Eunice Boeve

e-mail roneun@ruraltel.net

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Abraham Lincoln meeting Grace Bedell Posted 4/12/17

Dancing in the Rain posted 1-31-17

Hate/Prejudice Posted 1/3/17

The Angel Behind "It's a Wonderful Life" posted 11/30/16

"A Poll" - Which Would You Rather Be? Posted Nov 9, 2016

Fiorello LaGuardia posted Oct 4, 2016

The Hostage's Daughter (The Church of the Locked Door, part II) posted 9-4-16

The Church of the Locked Door posted 8-6-16

Coach Lou Little posted 7-3-16

Temple Grandin: The woman who helped make the world a kinder, gentler place posted 6-6-16

The Better Angels of Our Nature posted 4-28-2016

William Allen White Posted 3/3/16

There Was a Beaver Once posted 2/5/16

Swaddling clothes.... Posted 12/28/15

The Santa Claus of the Plains Posted 12-2-15

Our American Language posted 11-3-15

Jim Henson and Kermit the Frog posted 9-3-15

The Evil That Men Do posted 8/2/15

The Centering Corporation posted 6/2/15

A Holocaust Mother posted 4/30/15 Hilter's "Brave" Nazi soldiers Rounding up Women and Children posted 4/30/15

American Sniper, the movie, and Ben posted 2/28/15

Illustration for the Newspaper in Education Story, In the Shadow of Evil. Artist: Julie Peterson-Shea .... blog posted 2/1/15

Our Mothers, Edith Boeve and Hazel Goyen posted 1-1-15

An Old Christmas Card posted 11/21/2014

A block from Jimmy's Life Quilt posted 9/3/14

Emily Morgan photo courtesy of the Kansas State Historical Society posted 8/9/14

Dr, Edith Eva Eger posted 7/11/14

Daisies are viewed by some as flowers, by others as weeds, depending on where you live. In Kansas, daisies can be tamed, in Montana, they are totally invasive, taking over fields and grazing lands. Posted 5/20/14

The top for this quilt was pieced by my grandmother and great aunts in Wyoming about 1915. My sister, Mabel, quilted it in Montana in 2003 (for me) and I have had it in my home in Kansas ever since. Someday it will go to my daughter, Kelly. Posted 4/22/14

Rosie the Riveter (She epitomized the women entering the work force in WWII) posted 3/17/14

The Fugates of Troublesome Creek posted 1/10/14

Orca Whales -- posted 11/13/13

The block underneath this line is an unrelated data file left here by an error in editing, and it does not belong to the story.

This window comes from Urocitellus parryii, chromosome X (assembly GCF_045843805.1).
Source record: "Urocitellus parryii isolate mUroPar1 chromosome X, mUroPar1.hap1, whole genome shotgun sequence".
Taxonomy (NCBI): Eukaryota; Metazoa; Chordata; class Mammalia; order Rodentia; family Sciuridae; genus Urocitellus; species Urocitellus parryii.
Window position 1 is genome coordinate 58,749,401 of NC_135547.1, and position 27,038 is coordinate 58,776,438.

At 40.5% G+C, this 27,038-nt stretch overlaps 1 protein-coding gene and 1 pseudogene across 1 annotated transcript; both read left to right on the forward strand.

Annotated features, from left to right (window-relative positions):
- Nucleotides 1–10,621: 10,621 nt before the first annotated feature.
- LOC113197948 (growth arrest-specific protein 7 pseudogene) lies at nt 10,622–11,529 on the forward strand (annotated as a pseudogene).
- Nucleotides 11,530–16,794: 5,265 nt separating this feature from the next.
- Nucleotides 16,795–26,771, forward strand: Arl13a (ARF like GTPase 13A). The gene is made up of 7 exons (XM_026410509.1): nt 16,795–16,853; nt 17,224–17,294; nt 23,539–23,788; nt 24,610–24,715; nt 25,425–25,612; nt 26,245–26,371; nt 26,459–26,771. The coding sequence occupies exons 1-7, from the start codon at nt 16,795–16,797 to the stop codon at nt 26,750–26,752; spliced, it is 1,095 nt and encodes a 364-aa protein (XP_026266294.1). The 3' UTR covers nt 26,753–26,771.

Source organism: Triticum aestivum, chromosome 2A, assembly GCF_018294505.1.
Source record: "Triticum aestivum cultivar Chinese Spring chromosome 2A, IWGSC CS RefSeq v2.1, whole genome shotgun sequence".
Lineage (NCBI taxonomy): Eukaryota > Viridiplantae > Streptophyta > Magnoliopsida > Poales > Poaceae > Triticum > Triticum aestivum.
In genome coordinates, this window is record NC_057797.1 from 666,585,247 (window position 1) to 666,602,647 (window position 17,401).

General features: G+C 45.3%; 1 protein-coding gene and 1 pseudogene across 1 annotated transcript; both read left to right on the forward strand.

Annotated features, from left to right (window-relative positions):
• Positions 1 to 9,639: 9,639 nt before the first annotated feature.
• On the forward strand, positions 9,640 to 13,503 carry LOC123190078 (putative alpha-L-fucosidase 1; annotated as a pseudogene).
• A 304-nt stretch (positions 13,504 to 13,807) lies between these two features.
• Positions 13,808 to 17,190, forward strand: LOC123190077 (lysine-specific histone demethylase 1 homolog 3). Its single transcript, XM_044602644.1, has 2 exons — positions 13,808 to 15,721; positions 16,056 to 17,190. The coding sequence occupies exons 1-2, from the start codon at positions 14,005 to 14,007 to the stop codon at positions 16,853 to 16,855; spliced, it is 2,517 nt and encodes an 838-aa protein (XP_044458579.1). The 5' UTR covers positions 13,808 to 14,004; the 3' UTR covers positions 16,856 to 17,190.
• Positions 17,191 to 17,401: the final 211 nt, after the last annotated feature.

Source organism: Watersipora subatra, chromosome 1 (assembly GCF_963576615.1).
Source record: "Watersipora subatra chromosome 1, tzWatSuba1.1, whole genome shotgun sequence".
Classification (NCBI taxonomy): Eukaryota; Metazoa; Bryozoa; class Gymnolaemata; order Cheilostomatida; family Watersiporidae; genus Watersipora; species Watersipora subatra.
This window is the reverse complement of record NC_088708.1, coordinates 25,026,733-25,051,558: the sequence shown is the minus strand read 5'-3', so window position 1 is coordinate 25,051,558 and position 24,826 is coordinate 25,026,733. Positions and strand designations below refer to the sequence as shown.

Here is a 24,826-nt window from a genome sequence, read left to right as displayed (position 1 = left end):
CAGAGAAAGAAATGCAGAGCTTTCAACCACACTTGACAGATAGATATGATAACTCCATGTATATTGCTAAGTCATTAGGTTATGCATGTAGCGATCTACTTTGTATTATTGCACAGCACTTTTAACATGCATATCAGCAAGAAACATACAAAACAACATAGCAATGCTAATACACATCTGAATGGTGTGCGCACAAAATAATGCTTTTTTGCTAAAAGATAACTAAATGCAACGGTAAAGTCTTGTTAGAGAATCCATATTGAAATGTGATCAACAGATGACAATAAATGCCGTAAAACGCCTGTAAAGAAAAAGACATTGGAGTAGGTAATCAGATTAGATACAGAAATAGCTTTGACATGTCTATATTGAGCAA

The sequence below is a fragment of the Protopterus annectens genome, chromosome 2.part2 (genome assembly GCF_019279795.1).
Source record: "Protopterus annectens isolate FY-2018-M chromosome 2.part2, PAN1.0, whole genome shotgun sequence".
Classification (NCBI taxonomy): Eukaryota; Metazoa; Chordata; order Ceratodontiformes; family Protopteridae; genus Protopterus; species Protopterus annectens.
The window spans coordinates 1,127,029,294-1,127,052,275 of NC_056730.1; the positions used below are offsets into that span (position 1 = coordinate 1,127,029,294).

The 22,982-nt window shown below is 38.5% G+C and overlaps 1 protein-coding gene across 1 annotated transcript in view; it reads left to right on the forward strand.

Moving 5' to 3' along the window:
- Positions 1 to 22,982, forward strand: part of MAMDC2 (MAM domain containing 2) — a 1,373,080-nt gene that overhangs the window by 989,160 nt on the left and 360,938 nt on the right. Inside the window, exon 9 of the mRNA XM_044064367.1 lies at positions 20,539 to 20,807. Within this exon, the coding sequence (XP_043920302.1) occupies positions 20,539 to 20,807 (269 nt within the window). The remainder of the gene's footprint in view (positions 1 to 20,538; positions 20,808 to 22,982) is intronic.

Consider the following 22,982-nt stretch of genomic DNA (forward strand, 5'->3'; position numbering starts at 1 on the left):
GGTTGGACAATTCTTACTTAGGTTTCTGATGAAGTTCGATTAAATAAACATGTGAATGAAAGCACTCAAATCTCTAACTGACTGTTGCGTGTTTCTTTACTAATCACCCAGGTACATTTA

Carmen Peone, Young Adult Author -- posted 10/5/13

Stealing Watermelons posted 8-15-13

Pet Crows - posted 7/25/13

The Next Big Thing - Books by Lee Rostadt and Janet Squires posted June 20, 2013

Robert Louis Stevenson "Some Fascinating Stories Concerning Life's End" posted 5/4/13

Olliff-Boeve Memorial Chapel posted April 7, 2013

Phillipsburg, Ks Photo by Shelia Roberts. posted Feb 28, 2013

Abraham Lincoln ---- posted 2/13/13

Emanciaption Proclamation posted 1-1-13

Santa in the window posted 12/7/12

Seth in "A Home For Us" artist Julie Peterson-Shea posted Nov. 7, 2012

"Betty Crocker" Ladies posted 10/8/12

My blue-eyed mother, Hazel E. Cline at 16 Posted 9-3-12

An Interview with Andrea Downing posted 7-31-12

In Cold Blood, a Kansas Murder Posted 7/1/12

Two Versions of an old Nursery Rhyme posted 6/4/12

Wicked Plants by Amy Stewart -- Posted 5/2/12

Boeve's Super Service Posted 4/3/12

Meg Justus, author of Repeating History http://mmjustus.blogspot.com/ Also see quick links on my Home page for Meg's website Posted 3/1/12

Boys of Baby Lager Camp playing chess, Photo by Ralph Morse, Life Magazine, posted 2/3/12

Hypnosis, once thought to be a sham, can be a vaulable tool to improve our lives. Posted Jan 2, 2012

Title: Atheists and Christmas ....... The painting of Jesus by Akiane Kramark age 8 posted Nov 30, 2011

Title: Autograph Books........Ron (my hus) then called Ronnie 8th grade 1945-46 - posted Nov 7, 2011

Title: Hobo Nickels........ carved by "Bo" George Washington Hughes - posted Oct. 2, 2011

The Buffalo Nickel